How Foundational Research Impacts Stakeholder Decisions

Intro

Reap Benefit is a NGO (non-profit organization) based in Banglardore, India. They are in the process of transitioning away from a mobile application to a web-based application that assists India’s youth in reporting problems in their local community, such as open sewage drains, water pollution and garbage.

Problem

Make research based recommendations for the web-based application that will improve upon the limitations that Reap Benefit was experiencing with their mobile based application and increase user adoption. 

Note

This project was completed with a co-designer, Jessica Johnson. All portions where we worked closely together are documented with appropriate indications below. 

Role

UX Researcher

Timeline

4 Weeks

Software

Invision, Mural, Skype &

 Google Suite

Stakeholders Reveal Research Focus Areas

In the first stakeholder call with Gautam Prakash (Co-Founder) and Gauthamraj Elango (Program Manager), my co-designer and I discovered that a clear user persona and how might me statement had not been defined.

The stakeholders expressed that they had encountered problems with user adoption and that their business goal was to scale the application by transitioning to a web-based platform. More specifically the goal was for the application to be used in 100 of India’s cities with Youth in it.

Prescribed Action: Take a human-centred approach to the design of the application, beginning with foundational research.

Prototype Persona - Our Starting Block

Based off of preliminary research provide by the Reap Benefit team, I created a prototype persona. This provided a baseline for my colleague’s and I foundational research and assisted us when setting up cognitive interviews.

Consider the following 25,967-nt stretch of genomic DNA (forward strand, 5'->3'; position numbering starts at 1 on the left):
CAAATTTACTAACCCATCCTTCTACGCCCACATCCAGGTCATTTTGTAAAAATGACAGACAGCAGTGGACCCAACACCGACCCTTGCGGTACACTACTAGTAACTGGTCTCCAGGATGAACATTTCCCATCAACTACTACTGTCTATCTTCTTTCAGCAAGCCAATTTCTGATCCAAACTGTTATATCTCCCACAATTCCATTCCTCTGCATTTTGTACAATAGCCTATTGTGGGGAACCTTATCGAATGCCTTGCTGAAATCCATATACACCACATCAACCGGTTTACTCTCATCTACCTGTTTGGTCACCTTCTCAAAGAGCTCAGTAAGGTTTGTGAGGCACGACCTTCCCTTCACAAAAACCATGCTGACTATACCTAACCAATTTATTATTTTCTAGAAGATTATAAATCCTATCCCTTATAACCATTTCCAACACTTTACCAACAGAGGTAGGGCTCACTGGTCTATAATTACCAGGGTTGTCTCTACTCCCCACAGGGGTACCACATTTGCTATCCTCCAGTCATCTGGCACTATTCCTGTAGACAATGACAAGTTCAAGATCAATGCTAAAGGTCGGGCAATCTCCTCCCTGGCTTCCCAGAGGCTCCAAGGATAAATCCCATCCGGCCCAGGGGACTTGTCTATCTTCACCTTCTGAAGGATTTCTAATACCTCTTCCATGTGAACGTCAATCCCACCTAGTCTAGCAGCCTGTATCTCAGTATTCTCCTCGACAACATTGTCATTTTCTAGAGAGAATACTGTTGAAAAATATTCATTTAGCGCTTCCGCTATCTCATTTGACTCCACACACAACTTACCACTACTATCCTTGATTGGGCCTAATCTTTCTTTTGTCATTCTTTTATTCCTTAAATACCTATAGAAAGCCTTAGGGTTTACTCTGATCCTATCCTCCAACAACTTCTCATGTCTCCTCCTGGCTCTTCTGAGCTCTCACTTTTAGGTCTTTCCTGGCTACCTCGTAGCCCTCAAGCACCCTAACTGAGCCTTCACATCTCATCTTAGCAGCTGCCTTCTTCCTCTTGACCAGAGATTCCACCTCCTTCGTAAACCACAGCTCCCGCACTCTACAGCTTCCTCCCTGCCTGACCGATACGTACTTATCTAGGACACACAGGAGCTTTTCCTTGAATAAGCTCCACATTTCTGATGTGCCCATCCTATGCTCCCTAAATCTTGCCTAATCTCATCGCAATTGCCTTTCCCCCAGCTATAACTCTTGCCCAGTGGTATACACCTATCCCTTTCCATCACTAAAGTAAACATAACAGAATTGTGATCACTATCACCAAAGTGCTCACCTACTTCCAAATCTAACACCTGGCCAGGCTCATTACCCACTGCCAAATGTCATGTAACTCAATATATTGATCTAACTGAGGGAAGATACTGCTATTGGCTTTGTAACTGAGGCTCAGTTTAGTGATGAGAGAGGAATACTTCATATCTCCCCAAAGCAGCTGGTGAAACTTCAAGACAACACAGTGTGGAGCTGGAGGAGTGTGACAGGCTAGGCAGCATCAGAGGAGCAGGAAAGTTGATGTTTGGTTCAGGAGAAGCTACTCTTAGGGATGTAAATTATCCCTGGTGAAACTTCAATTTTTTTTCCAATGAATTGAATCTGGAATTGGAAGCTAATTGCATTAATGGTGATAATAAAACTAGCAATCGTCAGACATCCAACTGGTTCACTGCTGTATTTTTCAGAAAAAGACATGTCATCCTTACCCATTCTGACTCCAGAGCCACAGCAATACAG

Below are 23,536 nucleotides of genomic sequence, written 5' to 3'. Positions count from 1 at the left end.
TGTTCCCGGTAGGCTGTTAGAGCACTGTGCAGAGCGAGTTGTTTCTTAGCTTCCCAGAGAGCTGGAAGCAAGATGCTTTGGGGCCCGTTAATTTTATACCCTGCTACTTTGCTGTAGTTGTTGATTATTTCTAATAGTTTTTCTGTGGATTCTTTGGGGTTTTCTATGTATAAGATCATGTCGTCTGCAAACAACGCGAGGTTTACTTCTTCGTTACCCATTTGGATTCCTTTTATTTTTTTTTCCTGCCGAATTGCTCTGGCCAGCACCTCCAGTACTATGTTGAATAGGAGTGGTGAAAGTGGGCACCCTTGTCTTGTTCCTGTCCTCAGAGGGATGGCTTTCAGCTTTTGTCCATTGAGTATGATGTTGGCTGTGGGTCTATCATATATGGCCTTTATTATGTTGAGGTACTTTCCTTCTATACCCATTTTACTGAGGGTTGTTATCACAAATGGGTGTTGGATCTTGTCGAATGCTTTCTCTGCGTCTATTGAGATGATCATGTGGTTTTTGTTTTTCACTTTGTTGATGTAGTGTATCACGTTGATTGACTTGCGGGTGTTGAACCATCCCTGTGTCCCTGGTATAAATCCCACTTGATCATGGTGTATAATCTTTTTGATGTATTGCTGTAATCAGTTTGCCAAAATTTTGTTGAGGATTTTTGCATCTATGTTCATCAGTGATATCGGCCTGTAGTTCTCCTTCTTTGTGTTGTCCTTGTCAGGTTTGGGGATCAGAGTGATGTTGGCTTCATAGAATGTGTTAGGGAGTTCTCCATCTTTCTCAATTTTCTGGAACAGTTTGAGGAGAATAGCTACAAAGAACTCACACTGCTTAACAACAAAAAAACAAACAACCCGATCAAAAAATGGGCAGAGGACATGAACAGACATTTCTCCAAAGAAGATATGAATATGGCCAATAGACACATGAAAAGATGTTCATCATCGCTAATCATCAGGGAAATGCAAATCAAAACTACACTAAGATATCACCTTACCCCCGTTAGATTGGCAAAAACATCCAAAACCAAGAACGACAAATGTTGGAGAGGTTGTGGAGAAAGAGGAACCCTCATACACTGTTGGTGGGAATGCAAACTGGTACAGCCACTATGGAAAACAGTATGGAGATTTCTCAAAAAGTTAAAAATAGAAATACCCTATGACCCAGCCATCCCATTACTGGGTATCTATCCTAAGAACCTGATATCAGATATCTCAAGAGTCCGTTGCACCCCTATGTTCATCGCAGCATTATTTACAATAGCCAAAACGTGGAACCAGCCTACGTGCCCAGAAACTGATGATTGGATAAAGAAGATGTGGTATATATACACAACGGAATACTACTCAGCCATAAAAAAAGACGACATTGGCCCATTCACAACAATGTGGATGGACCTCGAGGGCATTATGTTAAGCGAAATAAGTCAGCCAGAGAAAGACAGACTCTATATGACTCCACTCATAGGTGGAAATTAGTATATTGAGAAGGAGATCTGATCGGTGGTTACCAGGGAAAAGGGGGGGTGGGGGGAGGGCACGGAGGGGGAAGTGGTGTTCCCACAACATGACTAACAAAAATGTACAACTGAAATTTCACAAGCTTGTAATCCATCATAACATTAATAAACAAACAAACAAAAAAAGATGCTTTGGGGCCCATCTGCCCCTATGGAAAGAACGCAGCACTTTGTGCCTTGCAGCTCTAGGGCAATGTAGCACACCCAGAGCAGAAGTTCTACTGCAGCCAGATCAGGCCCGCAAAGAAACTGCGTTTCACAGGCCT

Identifying The Ideal Persona

My colleague conducted the cognitive interviews, which revealed the following key insights to us:

  • 0/3 interviewed had their own technology device
  • 3/3 borrowed their device from their parents
  • 0/3 had used the solve ninjas phone app within the last year
  • 3/3 noted that they learned visually and used games and Youtube to play and learn

We also discovered during the interviews that India’s youth craved interaction, fun and socialization.

Affinity Mapping Uncovers Key Differences From The Prototype Persona

We discovered some of the key differences between the prototype persona and our researched persona are:

  • Youtube was the go to social media channel, not Instagram. 
  • Access to tech is infrequent and always borrowed.
  • Interaction is very important when it comes to socialization and applications. 
  • If it’s not fun they are less motivated to take action. 
  • There is no access to school computers for non-school related activities.

New Ideal Persona Craves Interaction & Motivated by Fun

Key Differences In These Personas Included: 

  • All of our interviewees were operating on borrowed tech. One young man had even borrowed his laptop from a neighbour. 
  • Computers and laptops present in these youth’s school were for academic use only. 
  • All three youth indicated that the majority of their time is spent on their studies and that they were craving social interaction. This is amplified with COVID-19. 
  • Cognitive interviews contradicted stakeholder information when it came to social media. Interviews revealed our youth prefer YouTube over any other channel.